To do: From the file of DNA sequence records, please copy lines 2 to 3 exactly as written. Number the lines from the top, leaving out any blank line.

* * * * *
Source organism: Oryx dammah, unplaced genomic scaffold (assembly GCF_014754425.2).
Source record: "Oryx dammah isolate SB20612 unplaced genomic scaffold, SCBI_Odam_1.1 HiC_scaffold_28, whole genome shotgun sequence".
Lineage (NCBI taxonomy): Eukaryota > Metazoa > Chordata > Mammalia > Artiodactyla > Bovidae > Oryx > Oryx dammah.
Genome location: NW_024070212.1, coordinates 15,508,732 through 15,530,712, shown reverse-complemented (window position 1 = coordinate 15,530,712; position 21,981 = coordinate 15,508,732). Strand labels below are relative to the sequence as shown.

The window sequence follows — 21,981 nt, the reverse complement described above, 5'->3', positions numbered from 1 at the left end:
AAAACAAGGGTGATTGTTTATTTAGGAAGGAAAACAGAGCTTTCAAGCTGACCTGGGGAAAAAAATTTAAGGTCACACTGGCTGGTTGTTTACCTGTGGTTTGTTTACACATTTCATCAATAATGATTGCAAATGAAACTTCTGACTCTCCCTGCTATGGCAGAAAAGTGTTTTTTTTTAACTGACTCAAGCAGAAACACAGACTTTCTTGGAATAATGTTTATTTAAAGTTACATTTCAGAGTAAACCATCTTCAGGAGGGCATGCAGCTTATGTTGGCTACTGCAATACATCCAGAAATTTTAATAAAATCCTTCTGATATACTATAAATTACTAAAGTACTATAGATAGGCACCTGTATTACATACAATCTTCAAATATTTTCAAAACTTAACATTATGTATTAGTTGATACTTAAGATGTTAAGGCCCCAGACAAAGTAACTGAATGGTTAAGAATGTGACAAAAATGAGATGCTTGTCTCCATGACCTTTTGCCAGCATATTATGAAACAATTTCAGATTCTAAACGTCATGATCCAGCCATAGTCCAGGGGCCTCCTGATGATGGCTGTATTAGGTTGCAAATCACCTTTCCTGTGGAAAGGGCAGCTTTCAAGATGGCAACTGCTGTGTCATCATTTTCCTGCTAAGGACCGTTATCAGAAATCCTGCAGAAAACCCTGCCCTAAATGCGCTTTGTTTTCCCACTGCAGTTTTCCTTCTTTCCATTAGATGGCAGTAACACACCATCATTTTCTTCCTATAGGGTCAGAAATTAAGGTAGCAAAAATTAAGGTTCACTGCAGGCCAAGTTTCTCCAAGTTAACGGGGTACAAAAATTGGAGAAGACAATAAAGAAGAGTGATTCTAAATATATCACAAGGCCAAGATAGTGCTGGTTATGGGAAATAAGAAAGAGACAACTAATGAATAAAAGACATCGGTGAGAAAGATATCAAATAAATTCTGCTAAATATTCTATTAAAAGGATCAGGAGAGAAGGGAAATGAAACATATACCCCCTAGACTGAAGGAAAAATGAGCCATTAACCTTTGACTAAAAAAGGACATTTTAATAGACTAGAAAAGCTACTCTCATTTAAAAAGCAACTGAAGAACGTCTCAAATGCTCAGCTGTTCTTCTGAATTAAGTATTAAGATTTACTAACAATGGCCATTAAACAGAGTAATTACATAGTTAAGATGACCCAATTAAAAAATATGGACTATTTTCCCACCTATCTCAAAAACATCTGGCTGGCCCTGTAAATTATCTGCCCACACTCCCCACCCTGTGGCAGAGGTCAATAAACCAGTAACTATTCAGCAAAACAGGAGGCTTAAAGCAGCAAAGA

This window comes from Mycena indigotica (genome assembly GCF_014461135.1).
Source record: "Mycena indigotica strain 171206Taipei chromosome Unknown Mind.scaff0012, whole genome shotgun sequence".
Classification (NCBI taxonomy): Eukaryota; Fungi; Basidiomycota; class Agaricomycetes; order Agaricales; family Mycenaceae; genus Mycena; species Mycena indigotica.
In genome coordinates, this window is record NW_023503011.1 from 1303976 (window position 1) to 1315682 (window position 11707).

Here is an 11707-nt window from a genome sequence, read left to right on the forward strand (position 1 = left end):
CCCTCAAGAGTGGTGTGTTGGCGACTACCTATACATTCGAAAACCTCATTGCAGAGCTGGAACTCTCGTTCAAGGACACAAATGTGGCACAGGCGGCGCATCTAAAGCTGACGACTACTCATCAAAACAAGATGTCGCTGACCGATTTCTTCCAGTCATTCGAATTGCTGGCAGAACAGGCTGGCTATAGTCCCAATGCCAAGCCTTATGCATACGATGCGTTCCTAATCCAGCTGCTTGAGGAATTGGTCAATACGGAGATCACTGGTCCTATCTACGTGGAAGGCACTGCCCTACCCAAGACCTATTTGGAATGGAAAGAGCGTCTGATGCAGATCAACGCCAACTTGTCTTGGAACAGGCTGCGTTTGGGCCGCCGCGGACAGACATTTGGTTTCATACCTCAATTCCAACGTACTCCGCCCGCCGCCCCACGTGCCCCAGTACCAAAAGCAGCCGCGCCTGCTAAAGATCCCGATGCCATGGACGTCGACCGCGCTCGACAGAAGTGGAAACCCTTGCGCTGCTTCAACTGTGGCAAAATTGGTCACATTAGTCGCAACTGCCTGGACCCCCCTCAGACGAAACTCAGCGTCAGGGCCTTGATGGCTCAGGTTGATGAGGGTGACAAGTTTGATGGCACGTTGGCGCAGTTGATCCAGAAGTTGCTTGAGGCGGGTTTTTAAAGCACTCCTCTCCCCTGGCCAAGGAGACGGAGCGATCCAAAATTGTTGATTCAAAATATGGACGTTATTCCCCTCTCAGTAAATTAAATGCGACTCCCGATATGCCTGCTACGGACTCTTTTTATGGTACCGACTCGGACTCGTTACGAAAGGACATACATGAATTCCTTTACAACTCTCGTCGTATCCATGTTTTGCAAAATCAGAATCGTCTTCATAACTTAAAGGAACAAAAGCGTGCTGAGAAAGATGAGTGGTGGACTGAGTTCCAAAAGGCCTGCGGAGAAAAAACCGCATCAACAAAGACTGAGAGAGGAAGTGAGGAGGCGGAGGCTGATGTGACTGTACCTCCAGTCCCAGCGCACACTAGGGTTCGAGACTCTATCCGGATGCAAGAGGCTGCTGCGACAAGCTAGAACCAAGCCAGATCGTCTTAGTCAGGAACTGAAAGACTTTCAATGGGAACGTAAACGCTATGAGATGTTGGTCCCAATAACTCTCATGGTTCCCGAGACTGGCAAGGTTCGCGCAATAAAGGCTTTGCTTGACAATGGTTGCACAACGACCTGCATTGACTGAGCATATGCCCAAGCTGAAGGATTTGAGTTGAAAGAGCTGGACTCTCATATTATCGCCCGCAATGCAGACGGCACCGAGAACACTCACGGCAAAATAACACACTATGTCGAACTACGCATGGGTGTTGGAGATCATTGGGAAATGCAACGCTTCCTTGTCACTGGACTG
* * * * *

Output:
Source record: "Oryx dammah isolate SB20612 unplaced genomic scaffold, SCBI_Odam_1.1 HiC_scaffold_28, whole genome shotgun sequence".
Lineage (NCBI taxonomy): Eukaryota > Metazoa > Chordata > Mammalia > Artiodactyla > Bovidae > Oryx > Oryx dammah.